Dating back about 4,600 years, the Great Death Pit at the ancient city of Ur, in modern-day Iraq, contains the remains of 68 women and six men, many of which appear to have been sacrificed.
Charles Leonard Woolley lead a team of archaeologists from the British Museum and the Pennsylvania Museum to explore the great ziggurat at Ur.
Woolley's excavation started in 1926, and would continue for the next twelve years.
His greatest discovery was the so-called "Royal Cemetery". The cemetery was built outside of Ur's city walls. Two thousand years later the walls of Nebuchadnezzar's city was built over it.
Close to 2,000 burials were found dating from 2600 to 2000 B.C. Both royalty and commoners were buried there. Some were a body rolled in a mat, others were laid to rest in domed tombs.
The sixteen "Royal Graves" were easy to identify, not only because of the richness of the goods left inside them but because of the attendants sacrificed to serve their masters in the afterlife.
The most spectacular of Ur's royal tombs was PG1237 with 74 attendants, which Woolley dubbed "The Great Death Pit" since there was no tomb inside it. Six men, placed near the entrance guarded against grave-robbers. They held weapons of silver and gold, along with the insignia of their rank. Sixty-eight women, dressed in scarlet were lined up in four rows in the northwest corner of the pit. They wore headdresses and jewelry made of silver, gold, lapis lazuli and carnelian. They had cups or shells holding cosmetic pigments. Six women near the southeast wall were placed by two lyres and a harp.
Half the women had cups as if they were at a banquet, but the men had nothing. One women was still clutching her headband.
Body 61, in the right corner was a woman more elaborately dressed than the rest, and she had a silver tumbler next to her mouth.
It's unknown if the attendants voluntarily took poison and were buried alive while unconscious, or if they were dead when the tomb was sealed.
Woolley believe the attendants were not killed due to the neat arrangement of the bodies. No doubt they were promised a place of importance in the afterlife. In reality the men were commoners and the women were servants, so this would have appealed to them.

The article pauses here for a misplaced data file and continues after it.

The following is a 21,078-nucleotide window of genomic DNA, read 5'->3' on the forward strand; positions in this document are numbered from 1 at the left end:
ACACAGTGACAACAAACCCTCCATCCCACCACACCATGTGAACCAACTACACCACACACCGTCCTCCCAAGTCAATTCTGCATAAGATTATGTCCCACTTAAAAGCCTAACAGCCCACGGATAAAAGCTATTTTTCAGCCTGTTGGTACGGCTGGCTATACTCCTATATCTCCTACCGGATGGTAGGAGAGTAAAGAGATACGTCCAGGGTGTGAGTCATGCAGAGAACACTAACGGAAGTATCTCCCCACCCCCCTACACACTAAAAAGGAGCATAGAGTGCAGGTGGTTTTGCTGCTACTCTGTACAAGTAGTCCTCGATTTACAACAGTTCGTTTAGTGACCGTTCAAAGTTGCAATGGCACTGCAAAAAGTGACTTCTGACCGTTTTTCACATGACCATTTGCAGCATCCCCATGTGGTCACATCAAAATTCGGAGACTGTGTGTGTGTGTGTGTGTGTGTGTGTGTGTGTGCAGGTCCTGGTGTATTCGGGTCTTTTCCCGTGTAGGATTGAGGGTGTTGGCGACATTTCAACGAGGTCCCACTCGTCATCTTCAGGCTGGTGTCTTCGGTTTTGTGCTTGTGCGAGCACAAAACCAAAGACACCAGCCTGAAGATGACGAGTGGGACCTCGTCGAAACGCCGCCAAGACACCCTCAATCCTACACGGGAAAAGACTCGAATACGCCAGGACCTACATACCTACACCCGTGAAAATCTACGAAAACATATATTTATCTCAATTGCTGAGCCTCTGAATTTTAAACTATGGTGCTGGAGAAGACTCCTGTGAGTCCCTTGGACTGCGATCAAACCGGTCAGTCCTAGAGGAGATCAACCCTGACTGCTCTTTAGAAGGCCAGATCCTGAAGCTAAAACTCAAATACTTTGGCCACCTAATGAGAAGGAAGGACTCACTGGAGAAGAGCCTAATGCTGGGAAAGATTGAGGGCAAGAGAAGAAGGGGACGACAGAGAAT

However a study completed at UPenn Museum on the skull of a woman and a soldier, showed signs of pre-mortem fractures inflicted by a blunt instrument. This would have killed them, not poisoning.
Perhaps those who did not die by poisoning were bludgeoned to make sure they were dead before the tomb was closed.
Another alternative is that instead of poison the attendants were given a sedative. Clubbing them to death was planned, but this would have to be evident on all the bodies, which have yet to be examined.
The most unusual thing about this burial is the absence of a king or queen. Some believed Body 61 is Queen Pu-abi because of her elaborate dress. However she wasn't buried with cylinder seals, she didn't have her own personal possessions and she wasn't placed on a funeral bier inside her own chamber.
Her body lies in a jumble with other women, with nothing but her superior jewelry to indicate she had greater status then the others. Perhaps she could have been a favored concubine.
Oxen used to pull carts were also sacrificed.
The most stunning discovery from The Royal Tombs of Ur was the burial chamber of Queen Pu-abi, which luckily had not been looted.
There is speculation if she was actually a queen since she's referred to as a nin or eresh. The former means "lady, a noblewoman", the latter means "queen". Since only women of nobility could be a high priestess this also could have been her position. It's clear she held a high status due to the number of people sacrificed to serve her, as well as the richness of the grave goods.
She measured less than five feet in height and was about 40 years when she died.
Stranger Than Fiction Stories by M.P. Pellicer